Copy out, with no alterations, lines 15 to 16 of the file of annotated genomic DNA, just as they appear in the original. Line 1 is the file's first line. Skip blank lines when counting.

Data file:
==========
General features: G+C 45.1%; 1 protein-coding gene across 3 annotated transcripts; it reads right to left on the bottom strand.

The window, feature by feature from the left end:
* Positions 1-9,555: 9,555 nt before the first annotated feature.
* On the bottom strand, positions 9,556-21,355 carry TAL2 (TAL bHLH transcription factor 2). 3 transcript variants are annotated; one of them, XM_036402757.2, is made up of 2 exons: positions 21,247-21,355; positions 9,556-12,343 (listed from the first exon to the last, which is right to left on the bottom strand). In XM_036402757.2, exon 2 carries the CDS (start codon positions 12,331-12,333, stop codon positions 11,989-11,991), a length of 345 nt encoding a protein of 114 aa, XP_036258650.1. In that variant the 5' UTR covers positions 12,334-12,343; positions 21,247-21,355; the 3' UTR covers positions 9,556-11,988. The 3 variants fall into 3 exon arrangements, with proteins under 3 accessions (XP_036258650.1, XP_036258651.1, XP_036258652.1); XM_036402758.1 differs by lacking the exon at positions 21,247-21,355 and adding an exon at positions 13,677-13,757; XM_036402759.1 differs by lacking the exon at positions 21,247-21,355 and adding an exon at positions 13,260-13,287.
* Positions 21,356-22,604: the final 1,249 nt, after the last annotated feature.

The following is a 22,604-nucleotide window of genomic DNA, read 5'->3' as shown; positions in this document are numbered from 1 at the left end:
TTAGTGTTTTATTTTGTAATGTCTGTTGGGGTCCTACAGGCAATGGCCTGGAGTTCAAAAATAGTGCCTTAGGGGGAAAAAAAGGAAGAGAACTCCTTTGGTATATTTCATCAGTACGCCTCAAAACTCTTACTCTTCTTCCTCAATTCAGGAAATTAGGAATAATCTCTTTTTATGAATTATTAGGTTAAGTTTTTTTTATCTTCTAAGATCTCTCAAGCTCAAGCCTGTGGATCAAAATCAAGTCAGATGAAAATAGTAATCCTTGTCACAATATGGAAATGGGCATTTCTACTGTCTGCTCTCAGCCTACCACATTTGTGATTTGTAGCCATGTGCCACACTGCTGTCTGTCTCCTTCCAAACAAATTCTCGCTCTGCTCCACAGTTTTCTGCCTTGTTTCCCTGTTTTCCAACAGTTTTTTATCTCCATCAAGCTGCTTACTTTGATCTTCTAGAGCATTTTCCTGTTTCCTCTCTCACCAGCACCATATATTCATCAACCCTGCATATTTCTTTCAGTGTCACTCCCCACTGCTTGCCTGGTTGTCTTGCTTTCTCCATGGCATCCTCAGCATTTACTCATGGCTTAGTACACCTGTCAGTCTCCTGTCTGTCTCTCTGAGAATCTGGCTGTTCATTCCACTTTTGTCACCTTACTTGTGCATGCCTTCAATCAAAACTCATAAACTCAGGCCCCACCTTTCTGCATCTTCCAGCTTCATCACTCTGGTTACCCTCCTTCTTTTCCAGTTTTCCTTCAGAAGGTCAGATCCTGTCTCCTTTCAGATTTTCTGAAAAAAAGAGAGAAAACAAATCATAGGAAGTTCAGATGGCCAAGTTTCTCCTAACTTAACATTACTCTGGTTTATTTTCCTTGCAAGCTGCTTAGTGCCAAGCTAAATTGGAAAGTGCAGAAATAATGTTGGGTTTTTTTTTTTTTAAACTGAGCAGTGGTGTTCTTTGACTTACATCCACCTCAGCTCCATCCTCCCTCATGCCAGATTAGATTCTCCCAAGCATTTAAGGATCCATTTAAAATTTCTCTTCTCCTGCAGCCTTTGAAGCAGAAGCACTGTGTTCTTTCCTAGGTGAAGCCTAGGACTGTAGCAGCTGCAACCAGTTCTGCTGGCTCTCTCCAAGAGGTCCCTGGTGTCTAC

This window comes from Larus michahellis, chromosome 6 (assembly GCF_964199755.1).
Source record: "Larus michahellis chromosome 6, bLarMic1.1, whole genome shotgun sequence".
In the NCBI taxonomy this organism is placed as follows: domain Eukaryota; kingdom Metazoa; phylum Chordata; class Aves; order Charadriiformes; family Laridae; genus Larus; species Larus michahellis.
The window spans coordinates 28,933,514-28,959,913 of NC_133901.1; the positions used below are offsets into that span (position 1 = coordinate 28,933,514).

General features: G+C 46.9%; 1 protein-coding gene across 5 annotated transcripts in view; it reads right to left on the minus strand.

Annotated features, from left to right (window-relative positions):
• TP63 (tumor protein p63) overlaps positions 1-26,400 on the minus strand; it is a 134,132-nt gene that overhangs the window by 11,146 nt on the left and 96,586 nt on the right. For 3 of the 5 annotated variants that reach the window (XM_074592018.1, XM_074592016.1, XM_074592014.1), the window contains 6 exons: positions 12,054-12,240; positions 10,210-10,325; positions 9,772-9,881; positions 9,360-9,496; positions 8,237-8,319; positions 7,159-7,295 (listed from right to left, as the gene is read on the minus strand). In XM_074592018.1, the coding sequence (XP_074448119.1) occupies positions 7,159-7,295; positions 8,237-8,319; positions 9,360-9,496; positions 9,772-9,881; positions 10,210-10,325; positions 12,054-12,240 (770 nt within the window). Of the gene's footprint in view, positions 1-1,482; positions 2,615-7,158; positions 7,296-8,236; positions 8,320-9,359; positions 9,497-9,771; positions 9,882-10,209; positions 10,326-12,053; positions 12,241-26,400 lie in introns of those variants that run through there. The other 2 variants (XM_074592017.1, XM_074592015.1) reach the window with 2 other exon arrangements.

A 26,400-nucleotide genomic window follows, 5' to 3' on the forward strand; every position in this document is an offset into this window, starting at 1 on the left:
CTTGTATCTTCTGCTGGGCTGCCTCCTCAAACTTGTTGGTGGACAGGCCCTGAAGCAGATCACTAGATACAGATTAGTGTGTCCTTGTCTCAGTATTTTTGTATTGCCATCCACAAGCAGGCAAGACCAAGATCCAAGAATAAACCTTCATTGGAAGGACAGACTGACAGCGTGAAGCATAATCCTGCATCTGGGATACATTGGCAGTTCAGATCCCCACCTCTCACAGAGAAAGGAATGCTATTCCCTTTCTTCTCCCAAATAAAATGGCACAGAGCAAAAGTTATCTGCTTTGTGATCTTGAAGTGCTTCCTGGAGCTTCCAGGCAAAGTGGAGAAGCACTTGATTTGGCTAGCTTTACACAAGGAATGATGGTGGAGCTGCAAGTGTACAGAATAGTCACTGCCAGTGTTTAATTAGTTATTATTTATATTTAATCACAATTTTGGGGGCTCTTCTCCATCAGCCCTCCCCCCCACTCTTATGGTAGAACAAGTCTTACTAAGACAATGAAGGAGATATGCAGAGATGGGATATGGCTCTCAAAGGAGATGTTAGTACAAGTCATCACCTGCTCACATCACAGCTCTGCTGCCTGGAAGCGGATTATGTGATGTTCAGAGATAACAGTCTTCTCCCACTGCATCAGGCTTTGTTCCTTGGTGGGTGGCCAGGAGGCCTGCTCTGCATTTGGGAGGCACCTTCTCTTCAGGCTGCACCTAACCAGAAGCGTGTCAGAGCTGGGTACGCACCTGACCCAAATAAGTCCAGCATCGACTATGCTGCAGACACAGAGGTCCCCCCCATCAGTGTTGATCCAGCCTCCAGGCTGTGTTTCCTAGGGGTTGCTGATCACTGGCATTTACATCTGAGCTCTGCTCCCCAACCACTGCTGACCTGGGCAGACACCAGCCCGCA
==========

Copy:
A 26,400-nucleotide genomic window follows, 5' to 3' on the forward strand; every position in this document is an offset into this window, starting at 1 on the left:
CTTGTATCTTCTGCTGGGCTGCCTCCTCAAACTTGTTGGTGGACAGGCCCTGAAGCAGATCACTAGATACAGATTAGTGTGTCCTTGTCTCAGTATTTTTGTATTGCCATCCACAAGCAGGCAAGACCAAGATCCAAGAATAAACCTTCATTGGAAGGACAGACTGACAGCGTGAAGCATAATCCTGCATCTGGGATACATTGGCAGTTCAGATCCCCACCTCTCACAGAGAAAGGAATGCTATTCCCTTTCTTCTCCCAAATAAAATGGCACAGAGCAAAAGTTATCTGCTTTGTGATCTTGAAGTGCTTCCTGGAGCTTCCAGGCAAAGTGGAGAAGCACTTGATTTGGCTAGCTTTACACAAGGAATGATGGTGGAGCTGCAAGTGTACAGAATAGTCACTGCCAGTGTTTAATTAGTTATTATTTATATTTAATCACAATTTTGGGGGCTCTTCTCCATCAGCCCTCCCCCCCACTCTTATGGTAGAACAAGTCTTACTAAGACAATGAAGGAGATATGCAGAGATGGGATATGGCTCTCAAAGGAGATGTTAGTACAAGTCATCACCTGCTCACATCACAGCTCTGCTGCCTGGAAGCGGATTATGTGATGTTCAGAGATAACAGTCTTCTCCCACTGCATCAGGCTTTGTTCCTTGGTGGGTGGCCAGGAGGCCTGCTCTGCATTTGGGAGGCACCTTCTCTTCAGGCTGCACCTAACCAGAAGCGTGTCAGAGCTGGGTACGCACCTGACCCAAATAAGTCCAGCATCGACTATGCTGCAGACACAGAGGTCCCCCCCATCAGTGTTGATCCAGCCTCCAGGCTGTGTTTCCTAGGGGTTGCTGATCACTGGCATTTACATCTGAGCTCTGCTCCCCAACCACTGCTGACCTGGGCAGACACCAGCCCGCA